Photo - Eric Seaborg (Credit C-SPAN)

Eric Seaborg (Credit C-SPAN)

Eric Seaborg, a writer and author, outdoorsman and environmentalist, has a love for hiking that he shared with his father, the late chemist and Nobel laureate Glenn Seaborg (1912-1999) who blazed trails in element and isotope discoveries during an illustrious career at the Department of Energy’s Lawrence Berkeley National Laboratory (Berkeley Lab) and UC Berkeley.

In this Q&A, Eric Seaborg shares memories of his father and relates his experiences as a writer and as president of the American Discovery Trail Society, which has established a hiking trail spanning the U.S. – from Point Reyes National Seashore in California to Cape Henlopen State Park in Delaware.

Eric is one of seven children born to Helen and Glenn Seaborg.

Q: You helped to write your father’s autobiography, “Adventures in the Atomic Age: From Watts to Washington.” What else is in your writing background?

A: I just was pretty good at English when I was growing up, so I focused on writing. I do mostly scientific and technical writing. I’ve done all sorts of stuff. I’ve done outdoor writing. I got hired to scout the route for the American Discovery trail across the United States, and my wife and I wrote a book about that called “American Discoveries.”

Book cover: Adventures in the Atomic Age.

“Adventures in the Atomic Age: From Watts to Washington” book cover.

In the 1980s I applied for a job at the American Association for Clinical Chemistry in Washington, D.C., and I got it. I found that science writing worked well for me.

Before that I had worked at a magazine called The Futurist. I was one of the editors. They were on the edge of general interest – they were trying to take what these futurist people wrote and make it into general interest stuff.

The American Chemical Society did a thing a while ago where they wrote a little bit about every element, and I wrote something for that about the naming of seaborgium.

I’m doing some medical writing now that is keeping me tied up from doing bigger projects.

Q: Your father was known as an excellent science communicator. What were some of the ideals he held about science that come to mind?

A: He was a big supporter of education. He was an educator all his life and just wanted to see more science taught in schools and to have it more widely known and recognized.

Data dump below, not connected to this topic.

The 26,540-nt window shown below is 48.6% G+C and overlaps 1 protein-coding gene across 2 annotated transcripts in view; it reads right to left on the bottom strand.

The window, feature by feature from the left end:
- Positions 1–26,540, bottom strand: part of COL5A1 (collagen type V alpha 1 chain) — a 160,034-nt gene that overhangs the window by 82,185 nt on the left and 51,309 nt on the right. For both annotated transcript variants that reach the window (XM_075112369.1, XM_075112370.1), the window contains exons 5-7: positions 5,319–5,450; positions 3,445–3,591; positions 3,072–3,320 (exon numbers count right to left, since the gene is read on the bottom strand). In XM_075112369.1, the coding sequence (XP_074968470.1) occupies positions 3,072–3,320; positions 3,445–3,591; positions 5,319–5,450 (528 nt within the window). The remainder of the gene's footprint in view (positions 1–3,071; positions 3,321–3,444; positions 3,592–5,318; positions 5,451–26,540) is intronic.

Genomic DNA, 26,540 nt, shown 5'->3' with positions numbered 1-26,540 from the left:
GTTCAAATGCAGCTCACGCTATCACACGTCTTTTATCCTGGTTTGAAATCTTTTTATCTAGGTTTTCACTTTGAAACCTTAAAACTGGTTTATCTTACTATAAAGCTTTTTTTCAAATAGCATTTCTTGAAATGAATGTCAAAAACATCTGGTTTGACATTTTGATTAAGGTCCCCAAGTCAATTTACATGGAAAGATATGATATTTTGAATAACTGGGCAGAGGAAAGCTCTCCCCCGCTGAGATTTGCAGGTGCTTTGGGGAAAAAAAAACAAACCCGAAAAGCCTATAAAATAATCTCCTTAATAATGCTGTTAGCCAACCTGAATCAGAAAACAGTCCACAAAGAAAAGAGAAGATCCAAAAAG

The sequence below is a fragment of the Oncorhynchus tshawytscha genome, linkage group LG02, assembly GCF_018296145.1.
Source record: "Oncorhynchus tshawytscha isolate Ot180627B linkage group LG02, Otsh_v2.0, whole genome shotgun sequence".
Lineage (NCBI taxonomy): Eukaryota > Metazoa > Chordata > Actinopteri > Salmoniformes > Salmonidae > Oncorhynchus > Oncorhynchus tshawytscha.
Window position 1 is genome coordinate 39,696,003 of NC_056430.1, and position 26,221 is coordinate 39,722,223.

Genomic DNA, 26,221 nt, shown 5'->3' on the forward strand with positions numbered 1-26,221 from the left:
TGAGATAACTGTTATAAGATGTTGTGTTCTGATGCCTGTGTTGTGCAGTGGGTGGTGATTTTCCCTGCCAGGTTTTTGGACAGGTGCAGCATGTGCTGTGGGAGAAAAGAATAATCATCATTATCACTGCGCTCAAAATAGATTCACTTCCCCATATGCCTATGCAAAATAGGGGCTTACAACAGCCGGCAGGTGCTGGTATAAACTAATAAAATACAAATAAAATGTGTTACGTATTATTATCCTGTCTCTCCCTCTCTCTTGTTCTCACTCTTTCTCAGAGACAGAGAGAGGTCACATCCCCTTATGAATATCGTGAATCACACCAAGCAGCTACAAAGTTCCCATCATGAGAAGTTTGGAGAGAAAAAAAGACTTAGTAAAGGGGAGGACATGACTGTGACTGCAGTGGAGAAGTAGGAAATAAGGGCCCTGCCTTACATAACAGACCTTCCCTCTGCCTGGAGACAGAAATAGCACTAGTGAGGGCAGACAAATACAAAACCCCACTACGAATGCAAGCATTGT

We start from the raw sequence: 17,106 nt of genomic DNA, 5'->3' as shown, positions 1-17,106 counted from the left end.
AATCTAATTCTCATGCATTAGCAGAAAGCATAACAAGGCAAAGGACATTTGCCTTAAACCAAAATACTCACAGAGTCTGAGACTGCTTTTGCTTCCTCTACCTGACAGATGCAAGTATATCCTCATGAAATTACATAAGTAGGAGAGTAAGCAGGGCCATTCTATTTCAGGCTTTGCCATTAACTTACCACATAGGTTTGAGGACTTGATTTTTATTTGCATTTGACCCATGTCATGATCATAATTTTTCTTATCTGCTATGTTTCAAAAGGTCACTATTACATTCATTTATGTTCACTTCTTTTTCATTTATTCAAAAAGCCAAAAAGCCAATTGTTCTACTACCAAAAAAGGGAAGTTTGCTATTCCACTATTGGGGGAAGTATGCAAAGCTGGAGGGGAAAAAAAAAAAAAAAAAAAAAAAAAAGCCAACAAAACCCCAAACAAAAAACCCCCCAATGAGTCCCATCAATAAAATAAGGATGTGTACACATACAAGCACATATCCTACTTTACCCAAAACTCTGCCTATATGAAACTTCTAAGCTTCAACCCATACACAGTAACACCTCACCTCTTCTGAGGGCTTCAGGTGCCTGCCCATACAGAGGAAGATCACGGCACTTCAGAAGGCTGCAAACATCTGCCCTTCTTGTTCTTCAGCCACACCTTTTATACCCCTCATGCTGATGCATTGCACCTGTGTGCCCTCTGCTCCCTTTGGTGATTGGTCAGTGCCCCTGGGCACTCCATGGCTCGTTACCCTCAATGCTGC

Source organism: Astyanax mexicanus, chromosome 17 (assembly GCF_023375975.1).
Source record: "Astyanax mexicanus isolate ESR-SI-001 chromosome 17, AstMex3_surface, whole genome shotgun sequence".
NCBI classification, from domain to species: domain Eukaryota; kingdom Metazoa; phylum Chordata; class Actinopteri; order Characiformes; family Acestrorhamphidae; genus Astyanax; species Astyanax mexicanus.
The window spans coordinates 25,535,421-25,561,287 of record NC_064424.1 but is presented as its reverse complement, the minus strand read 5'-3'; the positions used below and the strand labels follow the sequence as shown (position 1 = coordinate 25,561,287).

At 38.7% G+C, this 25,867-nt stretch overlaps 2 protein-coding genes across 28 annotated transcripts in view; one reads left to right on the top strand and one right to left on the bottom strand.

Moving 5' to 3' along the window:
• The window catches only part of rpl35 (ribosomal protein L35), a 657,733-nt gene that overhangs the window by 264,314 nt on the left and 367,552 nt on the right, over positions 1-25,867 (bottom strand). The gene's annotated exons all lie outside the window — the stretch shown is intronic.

He was always fighting to get people to not be afraid of science, to not be afraid of change, and to keep an open mind about things.

He always said that science itself is neutral. The knowledge you find is neutral and it just exists. The use you put it to is up to the people.

It’s like splitting the atom can be used to make nuclear power or it can be used to make nuclear bombs, and it’s up to the people in making the right choices in what you do there. You may be afraid of this stuff, but if there’s knowledge to be found out there and experiments to be done, they’re going to happen. So he was the same way in saying, “Don’t think you can stop it.”

So don’t stick your head in the sand, but you should be knowledgeable about it. You should educate yourself about science and you should get involved in trying to make the right choices.

Q: What other words of wisdom from your father do you recall that still hold value for you?

A: I don’t necessarily do it, but one of the things he would say was, “When you’ve got your list of things to do for the day, do the hardest one first and then that’ll be out of the way. And you know it’s downhill from there.”

And also, about not procrastinating because it’s not going to be any easier tomorrow than it is today.

Q: Besides seaborgium, which was named for him, what would you say was your father’s favorite element and isotope? (An isotope is a variety of an element that has more or fewer uncharged particles called neutrons packed into their nuclei than the standard number for that element.)

A: I’m not sure he would say plutonium, because it’s so controversial. The one that may have had the most impact on him was americium, because that’s the one that they discovered during World War II, and it’s the one that they discovered because they knew what to look for.

Photo - Glenn Seaborg (Credit: U.S. National Archives)

Glenn Seaborg (Credit: U.S. National Archives)